Hasse Lord Skarplöth, CEO of Swedish state-affiliated horse racing operator ATG, has said that bonuses are “embarrassing” and “drive gambling addiction” in a blistering critique of the common industry practice.
Bonuses are the practice of offering free or extra bets to consumers in order to attract or retain players to their platforms; with the method sometimes coming under criticism as an inducement that helps contribute to negative social responsibility outcomes.
Sweden has a stringent bonus regime, only allowing operators to offer one bonus per player at sign-up, worth no more than SEK100. This has been criticised by the Swedish Moderate Party – which have called for the rules to be reformed:
“This would make it easier for gaming companies to retain customers in the licensed market and have long-term relationships with the players, both of which increase consumer protection,” said the party.
Much of the industry has also opposed the bonus ban. However, as the former state-owned gambling monopoly in the Sweden, ATG takes a different view.
“Bonuses not only drive gambling addiction, they must also be seen as a bad rating on a product to have to sell it, before you have sold it,” said Skarplöth.
The ATG chief stressed what he believes is the incompatibility of bonus offers with more humanitarian principles.
“For the vulnerable player, a bonus offer, however mundane it may be, can contribute to problem development and relapse into problem gambling. You don’t have to think very long to understand that bonuses and sustainable gambling don’t actually play at all.
Skarplöth continued, acknowledging that some bonuses may not seem so harmful, but arguing that online casino bonuses were clearly a problem.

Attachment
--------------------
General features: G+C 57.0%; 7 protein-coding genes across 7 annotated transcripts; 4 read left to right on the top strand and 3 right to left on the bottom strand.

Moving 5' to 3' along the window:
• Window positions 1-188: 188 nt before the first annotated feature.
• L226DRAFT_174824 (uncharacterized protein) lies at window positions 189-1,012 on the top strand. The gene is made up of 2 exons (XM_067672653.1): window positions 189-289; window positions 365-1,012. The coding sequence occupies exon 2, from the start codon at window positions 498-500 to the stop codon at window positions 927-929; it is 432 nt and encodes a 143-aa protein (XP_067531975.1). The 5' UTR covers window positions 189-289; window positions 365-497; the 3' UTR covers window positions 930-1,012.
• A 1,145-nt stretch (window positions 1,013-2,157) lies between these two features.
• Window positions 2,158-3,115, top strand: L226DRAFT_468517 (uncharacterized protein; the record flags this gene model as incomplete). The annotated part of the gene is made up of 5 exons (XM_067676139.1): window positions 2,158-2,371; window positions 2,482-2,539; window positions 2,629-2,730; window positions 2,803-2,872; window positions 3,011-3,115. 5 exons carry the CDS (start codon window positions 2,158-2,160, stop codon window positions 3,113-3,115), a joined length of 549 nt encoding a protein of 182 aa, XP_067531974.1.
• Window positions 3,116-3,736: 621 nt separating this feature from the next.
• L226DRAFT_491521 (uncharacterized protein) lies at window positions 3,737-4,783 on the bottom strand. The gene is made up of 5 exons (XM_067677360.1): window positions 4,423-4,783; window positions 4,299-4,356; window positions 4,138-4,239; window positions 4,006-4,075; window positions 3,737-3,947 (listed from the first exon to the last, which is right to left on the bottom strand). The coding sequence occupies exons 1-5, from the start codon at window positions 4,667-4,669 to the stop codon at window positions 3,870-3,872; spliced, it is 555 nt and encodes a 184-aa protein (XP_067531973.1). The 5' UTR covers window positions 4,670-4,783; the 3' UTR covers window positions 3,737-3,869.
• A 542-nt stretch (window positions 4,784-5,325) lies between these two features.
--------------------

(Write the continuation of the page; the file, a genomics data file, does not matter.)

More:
“The problem is that bonuses are probably a good idea for the betting companies. New customers flock in at the same rate as more-or-less liquid bonuses change hands. And certainly some tea light holders from the Postcode Lottery may seem innocent. But when an online casino provider thanks its customers with cash, it is cynicism.”
The executive also focused on the negative associations that come with free bets or spins from a brand perspective, arguing that these are not just socially irresponsible but also suggest a product is not interesting on its own.
“By the way, it’s a bit embarrassing that a product like a game, which is supposed to be a fun experience and nice relaxation, is marketed as if it were a surplus stock of expired canned goods. Does the industry really not have more confidence in the content of its offering?”
Skarplöth was introspective on ATG’s own experiments with the practice before the company self-imposed a ban.
“I admit, ATG has also fallen into the bonus trap. A few years ago, with a few tens of kroner per player as bait, we tried to attract new customers in a competitive gaming market. It was a stupid idea and, incidentally, not even particularly successful, if by successful you mean adding new customers.
“Either way, it didn’t feel right, and we decided bonuses weren’t for us. Since then, we have therefore had a self-imposed bonus ban, just like Svenska Spel has.”
However, recent evidence from the Swedish regulator Spelinspektionen may suggest that a bonus ban can actively contribute to negative social outcomes by pushing players to illegal sites. In a June survey, players who engaged with the unlicensed sector reported that free bonuses and bets were the principle reason they used unlicensed websites.